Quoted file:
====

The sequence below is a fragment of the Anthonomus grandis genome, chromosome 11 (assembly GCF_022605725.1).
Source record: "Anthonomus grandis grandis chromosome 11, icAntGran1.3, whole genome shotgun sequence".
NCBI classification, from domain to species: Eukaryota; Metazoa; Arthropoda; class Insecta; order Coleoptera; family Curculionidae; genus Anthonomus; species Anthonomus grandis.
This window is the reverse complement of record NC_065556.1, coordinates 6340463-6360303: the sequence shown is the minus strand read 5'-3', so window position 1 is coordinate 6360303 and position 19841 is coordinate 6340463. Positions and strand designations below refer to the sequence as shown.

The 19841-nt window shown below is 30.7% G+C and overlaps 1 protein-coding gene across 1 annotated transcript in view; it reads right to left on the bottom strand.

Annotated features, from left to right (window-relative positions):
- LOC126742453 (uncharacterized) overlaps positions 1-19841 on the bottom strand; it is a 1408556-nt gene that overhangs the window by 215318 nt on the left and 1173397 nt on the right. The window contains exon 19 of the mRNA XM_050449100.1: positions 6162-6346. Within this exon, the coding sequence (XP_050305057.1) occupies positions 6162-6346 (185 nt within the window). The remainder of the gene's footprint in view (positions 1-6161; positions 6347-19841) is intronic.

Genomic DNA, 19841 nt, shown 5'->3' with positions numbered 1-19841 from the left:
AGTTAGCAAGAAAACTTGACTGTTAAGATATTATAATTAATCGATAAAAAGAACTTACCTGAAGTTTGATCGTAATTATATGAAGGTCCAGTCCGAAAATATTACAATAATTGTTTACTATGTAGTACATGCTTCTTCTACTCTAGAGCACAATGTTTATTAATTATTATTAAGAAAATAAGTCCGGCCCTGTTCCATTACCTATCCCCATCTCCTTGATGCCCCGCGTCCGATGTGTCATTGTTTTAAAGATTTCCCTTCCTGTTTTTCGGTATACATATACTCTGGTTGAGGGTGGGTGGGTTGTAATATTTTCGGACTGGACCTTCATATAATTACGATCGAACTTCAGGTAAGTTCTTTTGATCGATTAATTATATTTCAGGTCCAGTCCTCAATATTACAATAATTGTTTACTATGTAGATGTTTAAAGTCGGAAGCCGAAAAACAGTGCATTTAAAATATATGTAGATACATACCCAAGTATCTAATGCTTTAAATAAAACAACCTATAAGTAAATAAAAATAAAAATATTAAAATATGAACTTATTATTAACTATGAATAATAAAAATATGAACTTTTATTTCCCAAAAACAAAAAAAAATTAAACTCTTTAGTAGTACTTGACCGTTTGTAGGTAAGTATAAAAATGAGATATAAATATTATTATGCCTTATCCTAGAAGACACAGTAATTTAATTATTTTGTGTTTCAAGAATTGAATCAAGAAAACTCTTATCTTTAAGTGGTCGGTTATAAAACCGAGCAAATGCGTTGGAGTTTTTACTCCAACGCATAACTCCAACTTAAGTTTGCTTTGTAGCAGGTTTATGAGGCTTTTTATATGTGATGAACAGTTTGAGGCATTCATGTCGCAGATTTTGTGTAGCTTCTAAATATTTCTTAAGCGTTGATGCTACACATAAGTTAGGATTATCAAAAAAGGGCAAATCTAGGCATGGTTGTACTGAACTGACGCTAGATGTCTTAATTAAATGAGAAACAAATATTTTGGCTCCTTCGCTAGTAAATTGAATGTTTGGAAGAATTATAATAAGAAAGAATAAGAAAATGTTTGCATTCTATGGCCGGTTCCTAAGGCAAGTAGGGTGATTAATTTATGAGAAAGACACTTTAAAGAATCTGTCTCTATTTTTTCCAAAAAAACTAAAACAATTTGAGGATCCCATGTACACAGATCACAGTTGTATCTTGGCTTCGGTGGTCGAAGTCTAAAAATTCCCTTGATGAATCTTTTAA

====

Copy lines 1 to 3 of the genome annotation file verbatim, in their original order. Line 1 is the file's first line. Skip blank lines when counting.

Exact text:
The sequence below is a fragment of the Anthonomus grandis genome, chromosome 11 (assembly GCF_022605725.1).
Source record: "Anthonomus grandis grandis chromosome 11, icAntGran1.3, whole genome shotgun sequence".
NCBI classification, from domain to species: Eukaryota; Metazoa; Arthropoda; class Insecta; order Coleoptera; family Curculionidae; genus Anthonomus; species Anthonomus grandis.